Animals lost to war remembered at Anzac Day commemoration
HUNDREDS of tourists and locals lined the streets of Byron Bay to watch on as the Anzac Day parade made its way through town towards the war memorial.
As returned servicemen and women, emergency service personnel, students and community representatives marched towards the Anzac Day service on Tennyson St, people paid their respects by applauding those marching.
The 104th Anzac Day ceremony in Byron Bay this year also paid respect to the animals who served during the war.
School students from the surrounding area shared with those in attendance stories of the animals that worked alongside the soldiers in all wars, including horses, donkeys, dogs, cats, pigeons and even dolphins.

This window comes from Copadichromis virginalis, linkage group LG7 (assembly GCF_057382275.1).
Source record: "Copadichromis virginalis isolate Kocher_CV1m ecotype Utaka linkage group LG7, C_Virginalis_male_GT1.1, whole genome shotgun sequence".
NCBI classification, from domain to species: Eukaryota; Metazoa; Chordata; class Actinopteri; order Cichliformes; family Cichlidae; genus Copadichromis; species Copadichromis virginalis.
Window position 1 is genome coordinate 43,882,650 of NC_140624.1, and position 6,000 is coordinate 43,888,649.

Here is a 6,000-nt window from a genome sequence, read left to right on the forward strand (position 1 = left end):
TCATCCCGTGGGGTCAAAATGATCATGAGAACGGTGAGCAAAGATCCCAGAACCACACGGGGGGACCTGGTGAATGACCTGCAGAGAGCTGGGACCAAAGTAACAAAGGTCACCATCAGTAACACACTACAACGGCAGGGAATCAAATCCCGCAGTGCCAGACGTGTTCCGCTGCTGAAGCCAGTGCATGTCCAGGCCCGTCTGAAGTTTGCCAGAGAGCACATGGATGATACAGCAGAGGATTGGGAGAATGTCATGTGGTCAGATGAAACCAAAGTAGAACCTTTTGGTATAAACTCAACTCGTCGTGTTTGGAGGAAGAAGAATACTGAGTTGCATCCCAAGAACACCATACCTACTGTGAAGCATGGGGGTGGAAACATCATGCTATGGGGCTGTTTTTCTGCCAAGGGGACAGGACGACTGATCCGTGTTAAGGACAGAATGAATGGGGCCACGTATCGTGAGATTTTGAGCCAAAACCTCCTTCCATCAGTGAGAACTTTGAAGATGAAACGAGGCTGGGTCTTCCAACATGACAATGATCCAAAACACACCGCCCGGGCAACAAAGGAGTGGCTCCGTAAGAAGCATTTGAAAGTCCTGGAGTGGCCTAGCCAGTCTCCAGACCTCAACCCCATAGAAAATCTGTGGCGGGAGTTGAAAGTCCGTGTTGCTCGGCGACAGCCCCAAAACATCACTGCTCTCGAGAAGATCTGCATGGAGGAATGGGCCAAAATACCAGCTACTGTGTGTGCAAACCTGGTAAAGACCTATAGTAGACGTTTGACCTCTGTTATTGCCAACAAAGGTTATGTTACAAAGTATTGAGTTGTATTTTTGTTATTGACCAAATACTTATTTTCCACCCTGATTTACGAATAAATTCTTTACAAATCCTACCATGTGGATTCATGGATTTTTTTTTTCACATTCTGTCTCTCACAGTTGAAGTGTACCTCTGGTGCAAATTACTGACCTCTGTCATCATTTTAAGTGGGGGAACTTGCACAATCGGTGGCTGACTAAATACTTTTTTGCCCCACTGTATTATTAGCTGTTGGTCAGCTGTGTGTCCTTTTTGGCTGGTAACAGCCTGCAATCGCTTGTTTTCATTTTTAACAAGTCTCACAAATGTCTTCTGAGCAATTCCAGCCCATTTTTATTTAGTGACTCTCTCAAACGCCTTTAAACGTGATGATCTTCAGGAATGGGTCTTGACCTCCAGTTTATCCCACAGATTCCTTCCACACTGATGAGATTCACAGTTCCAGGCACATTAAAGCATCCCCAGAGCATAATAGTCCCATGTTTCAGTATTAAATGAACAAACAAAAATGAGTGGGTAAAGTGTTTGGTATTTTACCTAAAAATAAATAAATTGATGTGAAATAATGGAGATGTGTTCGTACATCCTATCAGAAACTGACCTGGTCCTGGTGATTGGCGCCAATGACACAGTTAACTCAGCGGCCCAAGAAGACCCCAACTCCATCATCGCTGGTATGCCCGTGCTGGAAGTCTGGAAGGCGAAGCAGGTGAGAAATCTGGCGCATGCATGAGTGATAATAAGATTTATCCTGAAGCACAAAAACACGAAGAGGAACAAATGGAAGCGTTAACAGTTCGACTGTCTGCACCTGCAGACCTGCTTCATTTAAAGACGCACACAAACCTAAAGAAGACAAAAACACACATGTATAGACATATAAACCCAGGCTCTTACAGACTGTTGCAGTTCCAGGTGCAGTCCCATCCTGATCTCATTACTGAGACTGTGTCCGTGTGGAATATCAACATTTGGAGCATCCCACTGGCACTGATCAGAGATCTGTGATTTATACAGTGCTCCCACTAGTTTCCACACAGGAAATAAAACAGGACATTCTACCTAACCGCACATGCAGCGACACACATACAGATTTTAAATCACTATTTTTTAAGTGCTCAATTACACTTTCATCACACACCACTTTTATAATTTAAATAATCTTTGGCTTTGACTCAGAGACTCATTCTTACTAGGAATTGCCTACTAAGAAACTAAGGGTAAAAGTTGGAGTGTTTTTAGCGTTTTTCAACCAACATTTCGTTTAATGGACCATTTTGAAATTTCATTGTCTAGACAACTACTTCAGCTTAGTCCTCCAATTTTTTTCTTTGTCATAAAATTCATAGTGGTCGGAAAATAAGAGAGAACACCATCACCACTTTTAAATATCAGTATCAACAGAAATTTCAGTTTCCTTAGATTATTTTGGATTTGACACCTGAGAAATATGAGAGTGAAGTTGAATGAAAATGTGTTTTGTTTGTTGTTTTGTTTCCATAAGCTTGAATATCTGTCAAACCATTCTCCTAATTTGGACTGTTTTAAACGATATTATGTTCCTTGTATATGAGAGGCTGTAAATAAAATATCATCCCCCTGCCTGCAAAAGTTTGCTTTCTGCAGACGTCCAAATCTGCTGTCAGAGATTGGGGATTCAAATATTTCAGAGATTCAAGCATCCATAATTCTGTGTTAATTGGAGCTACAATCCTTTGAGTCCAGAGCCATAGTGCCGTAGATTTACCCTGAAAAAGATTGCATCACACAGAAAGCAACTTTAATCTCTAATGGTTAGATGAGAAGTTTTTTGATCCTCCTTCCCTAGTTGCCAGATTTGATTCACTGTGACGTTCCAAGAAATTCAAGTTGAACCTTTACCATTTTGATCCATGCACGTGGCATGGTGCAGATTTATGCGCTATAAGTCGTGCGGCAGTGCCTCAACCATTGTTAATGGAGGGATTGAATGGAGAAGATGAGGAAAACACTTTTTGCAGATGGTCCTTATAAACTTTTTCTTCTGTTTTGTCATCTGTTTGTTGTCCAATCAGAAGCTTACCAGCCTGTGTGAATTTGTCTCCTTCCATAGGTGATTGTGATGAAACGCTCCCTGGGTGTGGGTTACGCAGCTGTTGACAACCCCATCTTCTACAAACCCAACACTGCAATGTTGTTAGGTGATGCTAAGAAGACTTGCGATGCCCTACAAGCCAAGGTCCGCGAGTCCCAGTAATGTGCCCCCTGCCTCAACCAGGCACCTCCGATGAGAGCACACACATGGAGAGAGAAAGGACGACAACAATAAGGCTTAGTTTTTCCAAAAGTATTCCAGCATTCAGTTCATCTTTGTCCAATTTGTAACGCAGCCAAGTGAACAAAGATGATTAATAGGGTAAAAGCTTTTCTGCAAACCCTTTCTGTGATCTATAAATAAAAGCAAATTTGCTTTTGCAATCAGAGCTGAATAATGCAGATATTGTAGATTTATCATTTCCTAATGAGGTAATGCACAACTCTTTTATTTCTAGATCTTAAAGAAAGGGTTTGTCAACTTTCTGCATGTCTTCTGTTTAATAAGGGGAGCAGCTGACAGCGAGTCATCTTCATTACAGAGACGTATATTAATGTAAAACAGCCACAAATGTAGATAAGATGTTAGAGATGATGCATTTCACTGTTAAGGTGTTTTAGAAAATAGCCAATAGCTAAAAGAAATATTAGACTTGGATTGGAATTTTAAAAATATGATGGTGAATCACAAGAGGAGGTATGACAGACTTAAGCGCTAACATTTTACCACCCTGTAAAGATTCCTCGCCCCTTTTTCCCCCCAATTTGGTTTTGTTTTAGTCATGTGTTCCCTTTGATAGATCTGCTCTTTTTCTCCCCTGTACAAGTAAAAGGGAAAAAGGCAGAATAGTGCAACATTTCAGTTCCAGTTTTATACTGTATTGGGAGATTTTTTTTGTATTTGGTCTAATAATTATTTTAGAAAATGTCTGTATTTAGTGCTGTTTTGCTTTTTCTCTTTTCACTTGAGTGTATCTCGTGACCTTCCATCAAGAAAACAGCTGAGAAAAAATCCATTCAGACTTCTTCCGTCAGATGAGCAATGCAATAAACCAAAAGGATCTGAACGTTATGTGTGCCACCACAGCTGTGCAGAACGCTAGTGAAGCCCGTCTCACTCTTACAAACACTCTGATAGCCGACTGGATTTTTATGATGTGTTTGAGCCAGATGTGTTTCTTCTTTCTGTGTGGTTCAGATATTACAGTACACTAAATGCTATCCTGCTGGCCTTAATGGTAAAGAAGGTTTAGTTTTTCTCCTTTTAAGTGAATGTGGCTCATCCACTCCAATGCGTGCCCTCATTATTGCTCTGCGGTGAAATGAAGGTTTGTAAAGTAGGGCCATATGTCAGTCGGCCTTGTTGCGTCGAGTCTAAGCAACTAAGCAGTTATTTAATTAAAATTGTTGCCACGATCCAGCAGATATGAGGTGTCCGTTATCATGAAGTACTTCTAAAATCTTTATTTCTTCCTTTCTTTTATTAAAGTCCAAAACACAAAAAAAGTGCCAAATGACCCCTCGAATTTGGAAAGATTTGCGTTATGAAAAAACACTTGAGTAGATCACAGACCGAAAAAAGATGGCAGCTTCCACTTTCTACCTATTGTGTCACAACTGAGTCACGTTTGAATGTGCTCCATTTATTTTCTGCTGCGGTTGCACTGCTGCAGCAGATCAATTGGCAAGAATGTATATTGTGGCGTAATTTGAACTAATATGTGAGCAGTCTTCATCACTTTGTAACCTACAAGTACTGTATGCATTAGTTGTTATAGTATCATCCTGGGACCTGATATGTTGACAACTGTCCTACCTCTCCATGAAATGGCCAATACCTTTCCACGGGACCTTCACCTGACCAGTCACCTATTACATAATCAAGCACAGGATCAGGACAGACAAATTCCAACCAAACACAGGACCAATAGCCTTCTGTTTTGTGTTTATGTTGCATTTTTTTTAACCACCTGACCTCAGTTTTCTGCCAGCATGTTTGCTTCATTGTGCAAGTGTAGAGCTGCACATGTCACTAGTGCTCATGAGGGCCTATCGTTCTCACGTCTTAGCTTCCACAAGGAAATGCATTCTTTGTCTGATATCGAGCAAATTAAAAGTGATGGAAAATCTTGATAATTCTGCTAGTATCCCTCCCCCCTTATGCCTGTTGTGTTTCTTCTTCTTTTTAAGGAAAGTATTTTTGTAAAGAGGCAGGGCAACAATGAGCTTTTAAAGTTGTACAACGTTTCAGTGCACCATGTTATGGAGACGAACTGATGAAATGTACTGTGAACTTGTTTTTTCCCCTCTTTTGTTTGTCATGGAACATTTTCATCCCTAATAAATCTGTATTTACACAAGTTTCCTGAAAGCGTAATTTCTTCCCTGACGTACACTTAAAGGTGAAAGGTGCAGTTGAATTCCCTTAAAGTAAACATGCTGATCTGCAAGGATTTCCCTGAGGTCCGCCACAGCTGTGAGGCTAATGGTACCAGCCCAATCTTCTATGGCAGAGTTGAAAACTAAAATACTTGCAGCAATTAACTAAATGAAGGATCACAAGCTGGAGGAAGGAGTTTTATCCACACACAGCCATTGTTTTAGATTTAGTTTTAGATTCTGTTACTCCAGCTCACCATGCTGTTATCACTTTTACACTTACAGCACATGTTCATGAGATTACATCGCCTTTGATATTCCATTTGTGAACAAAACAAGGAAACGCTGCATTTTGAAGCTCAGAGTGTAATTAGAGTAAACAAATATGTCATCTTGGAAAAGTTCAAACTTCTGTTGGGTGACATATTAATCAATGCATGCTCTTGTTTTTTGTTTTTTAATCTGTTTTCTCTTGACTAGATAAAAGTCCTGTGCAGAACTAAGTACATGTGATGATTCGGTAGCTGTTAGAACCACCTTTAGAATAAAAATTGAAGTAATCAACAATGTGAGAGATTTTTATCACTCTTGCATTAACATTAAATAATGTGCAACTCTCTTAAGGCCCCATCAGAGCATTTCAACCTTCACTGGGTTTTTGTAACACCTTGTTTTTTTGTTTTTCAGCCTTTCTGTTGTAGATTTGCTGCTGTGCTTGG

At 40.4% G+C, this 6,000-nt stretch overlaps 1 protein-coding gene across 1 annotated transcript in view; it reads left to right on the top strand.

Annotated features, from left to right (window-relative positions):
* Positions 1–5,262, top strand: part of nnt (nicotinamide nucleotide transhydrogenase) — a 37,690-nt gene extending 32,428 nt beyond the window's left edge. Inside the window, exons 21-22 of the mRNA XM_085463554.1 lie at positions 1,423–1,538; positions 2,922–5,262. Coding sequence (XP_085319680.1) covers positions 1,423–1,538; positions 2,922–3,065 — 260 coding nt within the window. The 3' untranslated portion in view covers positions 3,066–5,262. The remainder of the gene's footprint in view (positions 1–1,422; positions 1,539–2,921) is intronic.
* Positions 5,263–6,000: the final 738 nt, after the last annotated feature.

But it was the story of Byron Bay Sapper Brandon Keemac who worked as an explosive detection dog handler in Afghanistan and his dog Andy that told the Anzac story of mateship.
Andy, who died in a vehicle explosion in Afghanistan, worked closely with Sapper Keemac and they developed a special bond.
The dog's ashes and working harness were on display today at the 11am Anzac Day service in Byron Bay in honour of all the animals had lost their lives during military exercises.
"Sapper Keemac's role with his dog was to lead the troops in an attempt to detect any IUDs on route and area clearance as well as village and vehicle searches," Byron Bay High Isabella Stephens.
"The task of imminent danger where every step taken was dangerous and the opposing forces seemed to be one step ahead."
The service ended with the community paying their respects by laying wreaths at the memorial before everyone took part in a minute of silence for the fallen Anzacs who never made it home.